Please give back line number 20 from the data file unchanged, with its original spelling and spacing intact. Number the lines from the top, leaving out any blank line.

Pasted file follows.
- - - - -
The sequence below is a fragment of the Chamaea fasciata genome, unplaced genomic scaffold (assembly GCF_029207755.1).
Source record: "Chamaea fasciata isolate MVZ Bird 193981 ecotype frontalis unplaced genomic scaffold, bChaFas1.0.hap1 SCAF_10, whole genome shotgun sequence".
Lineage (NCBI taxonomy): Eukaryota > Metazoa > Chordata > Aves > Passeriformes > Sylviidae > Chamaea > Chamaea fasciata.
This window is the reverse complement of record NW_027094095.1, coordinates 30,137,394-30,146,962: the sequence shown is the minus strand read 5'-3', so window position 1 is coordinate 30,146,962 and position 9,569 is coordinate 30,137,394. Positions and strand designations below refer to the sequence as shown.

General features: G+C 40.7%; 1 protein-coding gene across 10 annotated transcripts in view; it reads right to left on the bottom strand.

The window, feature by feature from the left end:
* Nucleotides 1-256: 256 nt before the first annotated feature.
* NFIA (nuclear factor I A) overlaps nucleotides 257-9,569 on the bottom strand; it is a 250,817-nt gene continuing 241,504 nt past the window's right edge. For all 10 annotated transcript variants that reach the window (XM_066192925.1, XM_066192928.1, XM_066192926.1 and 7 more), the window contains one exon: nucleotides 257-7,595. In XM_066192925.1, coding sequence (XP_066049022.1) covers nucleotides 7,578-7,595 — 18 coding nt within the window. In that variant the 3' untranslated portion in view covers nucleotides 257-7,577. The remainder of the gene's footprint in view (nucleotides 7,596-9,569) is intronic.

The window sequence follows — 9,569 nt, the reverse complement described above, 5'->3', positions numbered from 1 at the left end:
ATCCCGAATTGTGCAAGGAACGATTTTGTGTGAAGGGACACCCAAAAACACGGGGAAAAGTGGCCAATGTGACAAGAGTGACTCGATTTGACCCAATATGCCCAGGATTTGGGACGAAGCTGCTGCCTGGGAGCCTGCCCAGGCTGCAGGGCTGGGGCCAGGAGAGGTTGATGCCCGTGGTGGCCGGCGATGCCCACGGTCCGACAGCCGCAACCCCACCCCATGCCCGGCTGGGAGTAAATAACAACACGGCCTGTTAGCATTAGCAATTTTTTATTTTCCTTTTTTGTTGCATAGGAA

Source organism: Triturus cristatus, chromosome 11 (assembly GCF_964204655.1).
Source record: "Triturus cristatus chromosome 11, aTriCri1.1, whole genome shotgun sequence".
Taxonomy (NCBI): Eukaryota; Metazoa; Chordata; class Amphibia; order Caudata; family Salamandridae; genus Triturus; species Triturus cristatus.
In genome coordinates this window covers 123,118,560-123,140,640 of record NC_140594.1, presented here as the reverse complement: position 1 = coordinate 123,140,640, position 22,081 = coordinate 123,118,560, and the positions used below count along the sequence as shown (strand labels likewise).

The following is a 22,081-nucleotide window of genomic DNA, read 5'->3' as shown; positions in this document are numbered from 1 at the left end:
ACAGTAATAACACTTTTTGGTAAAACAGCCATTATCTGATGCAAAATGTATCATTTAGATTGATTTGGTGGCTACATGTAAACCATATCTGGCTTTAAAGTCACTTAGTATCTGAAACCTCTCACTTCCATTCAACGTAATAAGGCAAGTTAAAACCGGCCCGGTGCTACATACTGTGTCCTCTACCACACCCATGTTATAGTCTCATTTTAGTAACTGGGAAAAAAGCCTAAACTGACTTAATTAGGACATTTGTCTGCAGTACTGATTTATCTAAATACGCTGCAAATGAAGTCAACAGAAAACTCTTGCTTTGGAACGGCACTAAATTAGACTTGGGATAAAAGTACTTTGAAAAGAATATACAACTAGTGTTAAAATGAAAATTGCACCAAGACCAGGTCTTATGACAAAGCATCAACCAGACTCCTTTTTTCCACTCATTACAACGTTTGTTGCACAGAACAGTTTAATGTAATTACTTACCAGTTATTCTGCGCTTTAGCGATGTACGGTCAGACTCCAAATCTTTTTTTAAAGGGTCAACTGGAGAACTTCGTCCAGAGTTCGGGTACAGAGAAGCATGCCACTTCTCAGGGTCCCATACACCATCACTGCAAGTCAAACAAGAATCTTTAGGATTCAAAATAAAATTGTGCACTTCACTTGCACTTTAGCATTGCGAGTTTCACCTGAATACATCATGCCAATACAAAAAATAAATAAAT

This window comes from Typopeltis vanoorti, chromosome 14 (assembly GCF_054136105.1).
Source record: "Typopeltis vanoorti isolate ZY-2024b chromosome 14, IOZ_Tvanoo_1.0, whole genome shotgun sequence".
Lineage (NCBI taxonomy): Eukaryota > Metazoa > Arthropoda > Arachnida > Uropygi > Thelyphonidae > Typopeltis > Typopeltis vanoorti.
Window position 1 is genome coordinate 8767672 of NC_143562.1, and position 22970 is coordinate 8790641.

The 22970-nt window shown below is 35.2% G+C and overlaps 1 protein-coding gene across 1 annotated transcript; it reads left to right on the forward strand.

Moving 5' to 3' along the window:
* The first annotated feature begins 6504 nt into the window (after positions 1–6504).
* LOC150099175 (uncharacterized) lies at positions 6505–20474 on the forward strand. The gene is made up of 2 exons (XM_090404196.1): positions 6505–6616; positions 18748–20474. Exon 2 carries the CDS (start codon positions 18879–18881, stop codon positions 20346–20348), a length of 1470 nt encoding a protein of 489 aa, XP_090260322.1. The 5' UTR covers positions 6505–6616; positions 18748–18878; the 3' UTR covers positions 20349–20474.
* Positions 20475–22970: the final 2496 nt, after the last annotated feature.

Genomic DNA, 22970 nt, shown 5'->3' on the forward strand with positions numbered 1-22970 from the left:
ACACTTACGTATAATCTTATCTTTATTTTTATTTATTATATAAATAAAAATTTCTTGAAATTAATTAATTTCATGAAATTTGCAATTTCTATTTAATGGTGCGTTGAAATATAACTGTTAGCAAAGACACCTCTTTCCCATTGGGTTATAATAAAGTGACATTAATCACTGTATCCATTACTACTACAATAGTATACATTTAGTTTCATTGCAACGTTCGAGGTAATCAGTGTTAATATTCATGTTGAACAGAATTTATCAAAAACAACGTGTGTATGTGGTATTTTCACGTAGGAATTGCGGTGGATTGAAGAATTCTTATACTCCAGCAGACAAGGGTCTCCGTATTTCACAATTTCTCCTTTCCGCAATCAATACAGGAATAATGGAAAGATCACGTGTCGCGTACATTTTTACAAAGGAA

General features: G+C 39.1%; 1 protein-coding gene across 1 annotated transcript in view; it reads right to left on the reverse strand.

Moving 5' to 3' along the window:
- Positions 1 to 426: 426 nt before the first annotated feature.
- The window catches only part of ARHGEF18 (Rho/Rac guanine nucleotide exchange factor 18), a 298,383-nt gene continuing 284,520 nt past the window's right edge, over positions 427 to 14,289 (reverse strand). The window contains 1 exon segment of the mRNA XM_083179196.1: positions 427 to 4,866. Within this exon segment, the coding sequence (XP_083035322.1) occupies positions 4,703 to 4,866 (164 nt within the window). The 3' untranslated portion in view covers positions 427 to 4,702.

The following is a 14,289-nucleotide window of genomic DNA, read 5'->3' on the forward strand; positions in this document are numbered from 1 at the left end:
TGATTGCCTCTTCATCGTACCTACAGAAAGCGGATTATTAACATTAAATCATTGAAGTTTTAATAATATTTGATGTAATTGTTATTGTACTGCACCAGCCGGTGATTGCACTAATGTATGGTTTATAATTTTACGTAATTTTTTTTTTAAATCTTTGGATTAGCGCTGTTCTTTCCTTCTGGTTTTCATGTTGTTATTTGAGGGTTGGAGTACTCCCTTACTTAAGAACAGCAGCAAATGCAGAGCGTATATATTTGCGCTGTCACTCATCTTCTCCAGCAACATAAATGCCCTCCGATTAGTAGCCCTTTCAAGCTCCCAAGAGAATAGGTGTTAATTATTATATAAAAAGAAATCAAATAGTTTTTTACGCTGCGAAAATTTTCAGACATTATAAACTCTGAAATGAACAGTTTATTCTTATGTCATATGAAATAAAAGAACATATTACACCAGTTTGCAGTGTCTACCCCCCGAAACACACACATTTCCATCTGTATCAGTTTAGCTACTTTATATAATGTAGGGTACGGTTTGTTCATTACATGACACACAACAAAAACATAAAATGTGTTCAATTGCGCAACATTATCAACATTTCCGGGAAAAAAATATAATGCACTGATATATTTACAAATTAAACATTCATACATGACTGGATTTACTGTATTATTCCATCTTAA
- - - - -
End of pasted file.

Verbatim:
Window position 1 is genome coordinate 8767672 of NC_143562.1, and position 22970 is coordinate 8790641.